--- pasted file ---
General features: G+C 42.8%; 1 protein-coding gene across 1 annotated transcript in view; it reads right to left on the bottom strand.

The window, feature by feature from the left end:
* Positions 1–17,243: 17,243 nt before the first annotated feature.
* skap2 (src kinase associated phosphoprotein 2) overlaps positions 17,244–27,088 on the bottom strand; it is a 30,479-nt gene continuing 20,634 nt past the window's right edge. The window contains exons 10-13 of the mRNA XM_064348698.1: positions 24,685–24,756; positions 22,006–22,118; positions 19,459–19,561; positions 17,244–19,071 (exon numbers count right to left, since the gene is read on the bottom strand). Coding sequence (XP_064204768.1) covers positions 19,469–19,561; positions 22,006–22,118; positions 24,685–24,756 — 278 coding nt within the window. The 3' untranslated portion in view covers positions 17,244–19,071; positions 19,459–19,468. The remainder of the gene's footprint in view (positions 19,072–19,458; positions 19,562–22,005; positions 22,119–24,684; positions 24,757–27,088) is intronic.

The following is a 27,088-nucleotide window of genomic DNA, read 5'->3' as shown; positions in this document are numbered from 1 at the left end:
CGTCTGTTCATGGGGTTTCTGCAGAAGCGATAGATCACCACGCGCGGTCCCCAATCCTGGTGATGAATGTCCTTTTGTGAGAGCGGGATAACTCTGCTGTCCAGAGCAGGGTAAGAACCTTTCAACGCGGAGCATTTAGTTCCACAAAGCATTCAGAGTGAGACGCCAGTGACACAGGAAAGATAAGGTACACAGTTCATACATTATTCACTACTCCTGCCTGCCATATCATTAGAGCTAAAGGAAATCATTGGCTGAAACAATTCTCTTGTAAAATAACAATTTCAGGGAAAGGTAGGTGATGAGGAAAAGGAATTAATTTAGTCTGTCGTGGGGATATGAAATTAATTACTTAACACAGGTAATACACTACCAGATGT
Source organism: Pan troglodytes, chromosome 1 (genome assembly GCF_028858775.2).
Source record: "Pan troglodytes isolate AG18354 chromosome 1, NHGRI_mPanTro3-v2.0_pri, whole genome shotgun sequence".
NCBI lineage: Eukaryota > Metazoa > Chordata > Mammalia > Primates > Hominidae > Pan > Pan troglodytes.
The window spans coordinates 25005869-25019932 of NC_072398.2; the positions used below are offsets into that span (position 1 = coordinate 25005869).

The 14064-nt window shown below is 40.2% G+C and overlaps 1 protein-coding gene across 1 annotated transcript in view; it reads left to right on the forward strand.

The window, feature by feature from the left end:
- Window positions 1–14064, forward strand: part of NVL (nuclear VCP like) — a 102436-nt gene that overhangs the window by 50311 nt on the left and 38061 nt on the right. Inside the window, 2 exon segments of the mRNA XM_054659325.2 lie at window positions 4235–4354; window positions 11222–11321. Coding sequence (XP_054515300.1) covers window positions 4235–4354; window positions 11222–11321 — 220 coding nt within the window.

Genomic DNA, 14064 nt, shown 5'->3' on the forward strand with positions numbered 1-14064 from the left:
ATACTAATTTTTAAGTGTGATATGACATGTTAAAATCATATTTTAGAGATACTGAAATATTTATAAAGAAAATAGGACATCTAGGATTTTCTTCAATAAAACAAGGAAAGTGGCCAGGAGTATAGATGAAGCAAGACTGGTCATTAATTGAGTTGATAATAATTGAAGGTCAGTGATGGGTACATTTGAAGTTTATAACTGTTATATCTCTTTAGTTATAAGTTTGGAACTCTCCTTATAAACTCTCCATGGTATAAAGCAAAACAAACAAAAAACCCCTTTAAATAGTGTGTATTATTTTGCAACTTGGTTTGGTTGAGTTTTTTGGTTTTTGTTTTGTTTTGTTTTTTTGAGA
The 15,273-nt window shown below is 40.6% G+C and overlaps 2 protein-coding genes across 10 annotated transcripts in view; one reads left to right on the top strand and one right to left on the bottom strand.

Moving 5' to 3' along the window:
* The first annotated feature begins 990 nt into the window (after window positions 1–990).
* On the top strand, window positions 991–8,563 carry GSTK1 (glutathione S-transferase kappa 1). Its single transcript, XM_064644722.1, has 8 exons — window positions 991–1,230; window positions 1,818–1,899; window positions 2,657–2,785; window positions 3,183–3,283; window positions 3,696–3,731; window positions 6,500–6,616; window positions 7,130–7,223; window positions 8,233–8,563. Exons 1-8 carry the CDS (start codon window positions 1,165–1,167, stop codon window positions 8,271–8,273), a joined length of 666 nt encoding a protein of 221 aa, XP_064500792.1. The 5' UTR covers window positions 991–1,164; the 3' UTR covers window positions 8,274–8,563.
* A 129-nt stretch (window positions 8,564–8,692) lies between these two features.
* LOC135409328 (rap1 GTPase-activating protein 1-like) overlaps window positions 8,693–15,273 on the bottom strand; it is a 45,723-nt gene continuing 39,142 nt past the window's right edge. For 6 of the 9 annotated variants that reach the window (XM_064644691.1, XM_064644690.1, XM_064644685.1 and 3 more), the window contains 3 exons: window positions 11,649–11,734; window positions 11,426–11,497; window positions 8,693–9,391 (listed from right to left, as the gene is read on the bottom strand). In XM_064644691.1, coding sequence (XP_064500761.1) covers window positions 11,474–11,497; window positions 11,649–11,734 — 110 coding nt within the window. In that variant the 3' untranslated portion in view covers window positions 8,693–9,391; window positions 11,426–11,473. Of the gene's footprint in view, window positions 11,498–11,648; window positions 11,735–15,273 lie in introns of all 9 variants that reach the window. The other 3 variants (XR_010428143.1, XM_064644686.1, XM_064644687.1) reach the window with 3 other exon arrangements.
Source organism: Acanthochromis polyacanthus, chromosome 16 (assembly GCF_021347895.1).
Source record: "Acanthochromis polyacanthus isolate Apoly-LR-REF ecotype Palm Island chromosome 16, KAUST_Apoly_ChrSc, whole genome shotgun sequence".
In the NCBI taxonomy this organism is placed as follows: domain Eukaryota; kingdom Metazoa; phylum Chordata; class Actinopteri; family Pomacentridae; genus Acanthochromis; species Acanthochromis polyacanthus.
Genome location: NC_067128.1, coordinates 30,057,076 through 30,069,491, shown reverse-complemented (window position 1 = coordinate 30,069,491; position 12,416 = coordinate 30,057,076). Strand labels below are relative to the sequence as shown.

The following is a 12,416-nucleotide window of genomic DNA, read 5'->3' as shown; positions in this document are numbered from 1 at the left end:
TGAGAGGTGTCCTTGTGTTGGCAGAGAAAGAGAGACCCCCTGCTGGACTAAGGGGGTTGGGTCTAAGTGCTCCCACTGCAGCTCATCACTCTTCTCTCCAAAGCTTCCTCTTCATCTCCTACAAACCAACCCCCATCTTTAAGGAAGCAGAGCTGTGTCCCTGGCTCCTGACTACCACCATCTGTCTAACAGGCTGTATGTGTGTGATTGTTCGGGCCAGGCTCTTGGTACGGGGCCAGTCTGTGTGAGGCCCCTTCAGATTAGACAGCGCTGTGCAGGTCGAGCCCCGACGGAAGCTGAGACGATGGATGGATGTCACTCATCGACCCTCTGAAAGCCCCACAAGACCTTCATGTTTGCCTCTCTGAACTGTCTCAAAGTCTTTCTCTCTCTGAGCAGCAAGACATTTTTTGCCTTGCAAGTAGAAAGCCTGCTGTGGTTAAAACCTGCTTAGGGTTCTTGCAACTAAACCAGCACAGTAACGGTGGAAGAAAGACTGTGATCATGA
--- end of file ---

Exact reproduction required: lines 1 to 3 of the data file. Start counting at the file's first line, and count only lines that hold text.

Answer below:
General features: G+C 42.8%; 1 protein-coding gene across 1 annotated transcript in view; it reads right to left on the bottom strand.

The window, feature by feature from the left end:
* Positions 1–17,243: 17,243 nt before the first annotated feature.